Three steps to implementing robust encryption
The cryptographic algorithms that protect today’s devices and communications infrastructure are only useful if their implementations have been validated by regulatory bodies, to ensure that they will work properly in the edge cases that emerge in complex interoperability scenarios.
Each global standards body has programs for certifying security implementations. In North America, Communications Security Establishment Canada (CSEC) and the US National Institute of Standards and Technology (NIST) created the Cryptographic Module Validation Program (CMVP) for this purpose. This program validates commercial cryptographic modules to the Federal Information Processing Standard FIPS 140-2, which defines requirements for security systems that protect sensitive information.
The goal of the CMVP is “to promote the use of validated cryptographic modules and provide Federal agencies with a security metric to use in procuring equipment containing validated cryptographic modules.”
Validating cryptographic modules
The FIPS 140-2 specification covers 10 features of cryptographic modules that are designed and implemented as SoCs:
- Ports and interfaces
- Roles, services, and authentication
- Finite state model
- Physical security
- Operational environment
- Cryptographic key management
- Electromagnetic interference/electromagnetic compatibility (EMI/EMC)
- Self tests
- Design assurance
- Mitigation of other attacks
The FIPS 140-2 standard defines four security levels, to match the range of potential applications and environments for cryptographic modules. The lowest level of security is Level 1. The highest is Level 4, for use in situations where detection of, and response to, physical access is required.
In the CMVP, cryptographic module vendors use independent, accredited laboratories to test their modules. These labs must have completed the National Voluntary Laboratory Accreditation Program (NVLAP) to perform cryptographic module compliance and conformance testing.
Validate a cryptographic algorithm implementation
There’s not much point in validating the implementation of a cryptographic module if you haven’t first validated the implementation of the algorithm it uses – this just creates a false sense of security. To address this is issue, CMVP formed the Cryptographic Algorithm Validation Program (CAVP), to check FIPS-approved and NIST-recommended cryptographic algorithms and their components.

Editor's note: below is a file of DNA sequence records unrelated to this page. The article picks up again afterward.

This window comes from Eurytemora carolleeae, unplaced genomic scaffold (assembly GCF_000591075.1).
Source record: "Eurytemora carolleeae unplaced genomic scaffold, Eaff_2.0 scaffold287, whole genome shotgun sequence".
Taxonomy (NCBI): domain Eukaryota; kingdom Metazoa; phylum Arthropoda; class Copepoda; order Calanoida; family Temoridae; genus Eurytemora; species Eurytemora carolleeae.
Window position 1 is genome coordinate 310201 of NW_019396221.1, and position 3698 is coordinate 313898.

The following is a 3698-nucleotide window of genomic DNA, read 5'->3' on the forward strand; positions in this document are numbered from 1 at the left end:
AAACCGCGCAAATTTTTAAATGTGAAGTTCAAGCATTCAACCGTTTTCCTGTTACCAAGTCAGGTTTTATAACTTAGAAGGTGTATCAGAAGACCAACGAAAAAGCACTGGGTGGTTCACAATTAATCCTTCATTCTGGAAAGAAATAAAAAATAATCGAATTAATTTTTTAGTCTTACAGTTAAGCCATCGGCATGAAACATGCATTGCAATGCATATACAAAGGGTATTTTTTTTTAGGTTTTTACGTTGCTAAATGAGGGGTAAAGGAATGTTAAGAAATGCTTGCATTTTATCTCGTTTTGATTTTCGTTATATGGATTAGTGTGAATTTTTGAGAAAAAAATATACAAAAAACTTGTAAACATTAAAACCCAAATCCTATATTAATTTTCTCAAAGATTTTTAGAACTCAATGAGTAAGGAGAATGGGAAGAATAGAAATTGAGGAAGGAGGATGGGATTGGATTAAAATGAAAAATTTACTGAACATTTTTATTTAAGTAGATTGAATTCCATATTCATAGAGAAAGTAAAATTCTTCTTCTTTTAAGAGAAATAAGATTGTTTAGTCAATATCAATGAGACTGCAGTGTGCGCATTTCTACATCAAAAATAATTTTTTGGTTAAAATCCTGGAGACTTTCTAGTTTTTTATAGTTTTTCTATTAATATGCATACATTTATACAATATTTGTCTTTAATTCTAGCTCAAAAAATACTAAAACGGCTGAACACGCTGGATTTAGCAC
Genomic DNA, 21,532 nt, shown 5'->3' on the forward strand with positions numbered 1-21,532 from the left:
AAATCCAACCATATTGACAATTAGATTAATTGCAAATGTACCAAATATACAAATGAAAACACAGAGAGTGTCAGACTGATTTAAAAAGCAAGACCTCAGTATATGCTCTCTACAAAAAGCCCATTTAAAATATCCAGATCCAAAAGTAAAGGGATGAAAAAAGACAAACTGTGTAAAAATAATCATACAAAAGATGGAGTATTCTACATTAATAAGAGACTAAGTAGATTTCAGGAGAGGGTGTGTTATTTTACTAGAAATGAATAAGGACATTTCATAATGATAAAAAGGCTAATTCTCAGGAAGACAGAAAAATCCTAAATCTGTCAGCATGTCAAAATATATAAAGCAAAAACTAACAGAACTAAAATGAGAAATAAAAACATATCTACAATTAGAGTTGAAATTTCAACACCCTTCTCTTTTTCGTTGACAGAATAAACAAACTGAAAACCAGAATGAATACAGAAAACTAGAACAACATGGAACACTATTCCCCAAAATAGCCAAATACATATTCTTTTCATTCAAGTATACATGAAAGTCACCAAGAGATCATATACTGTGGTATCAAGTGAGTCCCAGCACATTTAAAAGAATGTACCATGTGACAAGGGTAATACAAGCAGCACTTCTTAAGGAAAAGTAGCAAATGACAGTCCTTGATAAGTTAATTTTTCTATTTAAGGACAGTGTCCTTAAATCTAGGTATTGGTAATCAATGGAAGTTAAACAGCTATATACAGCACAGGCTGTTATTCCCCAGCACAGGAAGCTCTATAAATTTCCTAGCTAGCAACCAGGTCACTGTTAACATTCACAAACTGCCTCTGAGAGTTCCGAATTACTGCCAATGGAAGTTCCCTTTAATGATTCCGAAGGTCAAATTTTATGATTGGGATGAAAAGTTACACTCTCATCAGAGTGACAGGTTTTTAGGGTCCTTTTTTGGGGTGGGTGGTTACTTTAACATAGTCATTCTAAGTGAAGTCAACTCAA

CAVP has developed a validation system for each cryptographic algorithm to test its specifications, components, features, and/or function. CAVP validation assures users that the implementation of a cryptographic algorithm adheres to the reference specifications.
Figure 1 CAVP is one small section of CMVP certification (Source: Synopsys)
For CAVP to validate an algorithm, it must both have been designed as specified in the official algorithm document, and implemented in a way that allows for validation testing. If, for example, an algorithm is implemented within an application but there is no way to test that algorithm, then the algorithm cannot be validated.
CAVP validations list the operating system and processor, known as the operational environment (OE), on which the testing was conducted, not all possible OEs on which the implementation can run. The OE used for module validation must match the OE used for algorithm validation.
The OE applies to one implementation, such as a single binary executable file or dynamic library for a larger piece of software. If a vendor has multiple implementations that use the same name and version number, such as a single source-code base that can be compiled for different OEs, each distinct implementation must be tested separately.
For software implementations, CAVP validates the binary executable or dynamic library that contains the algorithm. The implementation’s boundary is the entire binary file that contains the algorithm. When applied generally, the algorithms must be tested again if the binary file is different.
Validate the integration of a cryptographic algorithm in a module